Top

KBRT reaches poignant milestone of 100 repatriations

October 5, 2015

The Newry-based Kevin Bell Repatriation Trust (KBRT) reached a poignant milestone last week, having helped to bring home the remains of 100 people who have died in tragic circumstances abroad.

The KBRT was set up by Colin and Eithne Bell in June 2013, following the death of their own son Kevin in a hit and run accident in New York.  Kevin had been a champion Irish dancer and a popular member of his local Gaelic Athletic Association (GAA) club, and in the aftermath of his death, friends and supporters in Newry and abroad rallied round to raise funds to repatriate his body.  Within days the fund grew to £150,000 and when Kevin’s American employers agreed to cover the cost of transporting his body home, the Bells decided to use the money raised to help other families who were visited with the same tragedy – and so, the Kevin Bell Repatriation Trust was born.

The Bell family could not have envisaged just how much their assistance would be needed and, with every family that has availed of the Trust’s help in the 27 months since Kevin’s death, the profile of KBRT has increased and amazing feats of generosity have been reflected back into the Trust from families it has helped.

The charity has now become a vital lifeline for people throughout Ireland and is now the first call made by many people hit by tragedy abroad. To date the KBRT has arranged repatriations to almost every county in Ireland.

Some of the families the charity has helped in its two short years spoke last week of their unending gratitude to KBRT for reuniting them with the remains of their loved ones.

The father of Newtownabbey man, Alan Drennan, who died in August whilst on holiday with 10 friends in Ibiza, has been particularly vociferous in his support for the charity.  Alan Snr called on everyone in Ireland to support the Newry Trust through continued donations and fundraising and said he would not have received his precious son home without Colin Bell’s unfaltering assistance. Mr Drennan said Colin had stepped in “full of love, full of calm and able to handle the authorities and cut through all the confusion and deal with the paperwork and permissions needed.”

“When Alan died we didn’t know what to do, we didn’t know who to turn to and it was only that a friend had heard about the Kevin Bell Repatriation Trust that we got on the right road,” he said.

“But what we’ve learned is that these tragedies are happening all the time. In the nine weeks since Alan died more than 30 people have been brought home to the island of Ireland by the Kevin Bell Repatriation Trust.”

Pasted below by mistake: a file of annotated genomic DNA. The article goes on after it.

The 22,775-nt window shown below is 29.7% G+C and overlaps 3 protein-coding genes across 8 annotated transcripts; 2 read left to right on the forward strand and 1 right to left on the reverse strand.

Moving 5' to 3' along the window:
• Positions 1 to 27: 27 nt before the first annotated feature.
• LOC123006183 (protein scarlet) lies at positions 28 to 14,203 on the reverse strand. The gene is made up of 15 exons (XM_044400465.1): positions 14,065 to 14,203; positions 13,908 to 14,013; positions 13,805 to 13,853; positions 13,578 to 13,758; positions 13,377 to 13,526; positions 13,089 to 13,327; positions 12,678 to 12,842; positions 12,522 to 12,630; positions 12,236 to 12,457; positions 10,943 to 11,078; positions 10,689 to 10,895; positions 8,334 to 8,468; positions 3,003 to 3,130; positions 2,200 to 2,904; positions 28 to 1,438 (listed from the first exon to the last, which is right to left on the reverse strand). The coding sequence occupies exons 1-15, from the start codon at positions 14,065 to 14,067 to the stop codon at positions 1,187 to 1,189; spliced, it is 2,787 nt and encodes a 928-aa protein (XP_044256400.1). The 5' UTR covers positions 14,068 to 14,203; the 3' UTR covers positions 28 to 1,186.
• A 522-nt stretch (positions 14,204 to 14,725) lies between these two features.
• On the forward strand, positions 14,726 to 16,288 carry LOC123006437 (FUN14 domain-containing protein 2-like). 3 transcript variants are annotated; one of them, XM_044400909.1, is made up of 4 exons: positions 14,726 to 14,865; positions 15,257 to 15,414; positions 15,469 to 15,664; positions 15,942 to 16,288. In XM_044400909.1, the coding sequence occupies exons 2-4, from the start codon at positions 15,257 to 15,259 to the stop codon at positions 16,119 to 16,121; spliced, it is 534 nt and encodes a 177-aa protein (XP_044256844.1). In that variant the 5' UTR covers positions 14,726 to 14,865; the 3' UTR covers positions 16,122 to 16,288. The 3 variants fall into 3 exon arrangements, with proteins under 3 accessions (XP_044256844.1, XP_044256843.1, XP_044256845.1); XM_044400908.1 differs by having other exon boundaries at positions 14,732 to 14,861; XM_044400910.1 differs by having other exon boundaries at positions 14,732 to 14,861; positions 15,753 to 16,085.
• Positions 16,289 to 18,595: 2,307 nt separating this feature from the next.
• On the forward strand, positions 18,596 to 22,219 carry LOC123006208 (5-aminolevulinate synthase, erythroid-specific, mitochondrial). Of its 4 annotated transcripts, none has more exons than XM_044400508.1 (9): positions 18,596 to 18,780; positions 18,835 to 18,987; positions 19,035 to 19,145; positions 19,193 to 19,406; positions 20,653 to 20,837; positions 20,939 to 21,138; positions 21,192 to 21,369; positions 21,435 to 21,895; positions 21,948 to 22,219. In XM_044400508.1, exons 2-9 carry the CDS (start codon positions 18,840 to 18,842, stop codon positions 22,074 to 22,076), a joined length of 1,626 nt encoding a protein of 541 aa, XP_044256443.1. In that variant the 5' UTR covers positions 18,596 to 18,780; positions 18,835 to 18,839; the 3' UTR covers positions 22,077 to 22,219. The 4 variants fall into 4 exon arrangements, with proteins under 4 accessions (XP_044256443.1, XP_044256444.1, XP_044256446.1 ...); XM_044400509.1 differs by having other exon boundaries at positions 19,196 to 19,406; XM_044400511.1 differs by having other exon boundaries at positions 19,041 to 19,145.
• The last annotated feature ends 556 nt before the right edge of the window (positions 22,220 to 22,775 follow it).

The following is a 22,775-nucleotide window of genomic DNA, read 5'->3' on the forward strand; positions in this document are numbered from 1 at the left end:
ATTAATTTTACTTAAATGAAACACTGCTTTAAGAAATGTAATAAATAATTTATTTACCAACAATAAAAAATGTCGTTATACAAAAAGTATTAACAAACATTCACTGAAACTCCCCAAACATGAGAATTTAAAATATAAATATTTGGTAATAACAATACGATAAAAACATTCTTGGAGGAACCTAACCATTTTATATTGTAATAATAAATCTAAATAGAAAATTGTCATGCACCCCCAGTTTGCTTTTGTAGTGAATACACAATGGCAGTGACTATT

As with all families who have received assistance, Alan has now become involved in fundraising for the charity and is set to donate the proceeds of a raffle for a signed Manchester United shirt and a signed Celtic FC shirt to the Kevin Bell Repatriation Trust.

Michael Douglas, from the Greater Shankill area of Belfast, was also among those who needed emergency financial assistance from the Trust after his 30-year-old sister Heather died suddenly in the USA.

Beset by red tape and an immediate bill of £7,000 to be paid before American authorities would release his sister’s body, Michael turned to Colin Bell.  Never having spoken to Mr Bell before, Michael said “literally a phone call and he sorted it. It took a lot of pressure off me”.

Another grateful recipient of the fund’s expertise, Karen Wallace from Mullingar, had not heard of the Trust until her 24-year-old brother, Brendan Devenney, died suddenly while travelling around Asia last December.

Karen is full of admiration for the Bell family for the work they do. She said the repatriation of her beloved brother was sorted after just “one phone call” and his remains brought home within a week.

“I couldn’t admire them enough or thank them enough for what they have done for us,” she said.

“I just think of what they went through themselves – they went through a tragedy themselves and it’s still quite raw for them, and for them to be able to do this for other families, I think it’s amazing.”

Last week, as a 27 year old Wexford man became the 100th person to be repatriated by the charity.

Colin Bell said it was “gratifying” to hear the support from people the trust has helped.

Speaking on UTV Live on Thursday about the work of the KBRT, Colin said,

“It gives a meaning to a senseless death. When Kevin was killed the people of Newry gave us such support and enabled us to set up this Trust and we said it was his legacy and it’s proving to be quite a big legacy that he’s leaving.

“All the families that we’ve had to deal with – they’re fantastic families and they have just been visited with the same tragedy as we have and we know what they’re going through and they know that we’ve gone through it so I suppose it helps them as well.”

The retired teacher now spends his days on the phone and online to destinations in all corners of the world, helping grieving families with the financial and administrative burdens that arise when someone dies far from home. It is a commitment that takes up most of his time, with the Trust founder often attending funerals in person and taking part in fundraising events across Ireland.

The KBRT is very much a family run organisation.  Kevin was one of seven children and all his brothers and sisters are involved in the charity in some way. Mr Bell vowed that the work of the charity would continue.

“There’s is hardly a weekend that there’s not some fundraiser in some part of Ireland. We’re getting amazing support from the people and we’re very grateful for it,” he said.

“Whenever I can’t do it anymore, my sons and my daughters will take over and look after it.  This is for the long-term.”

Bottom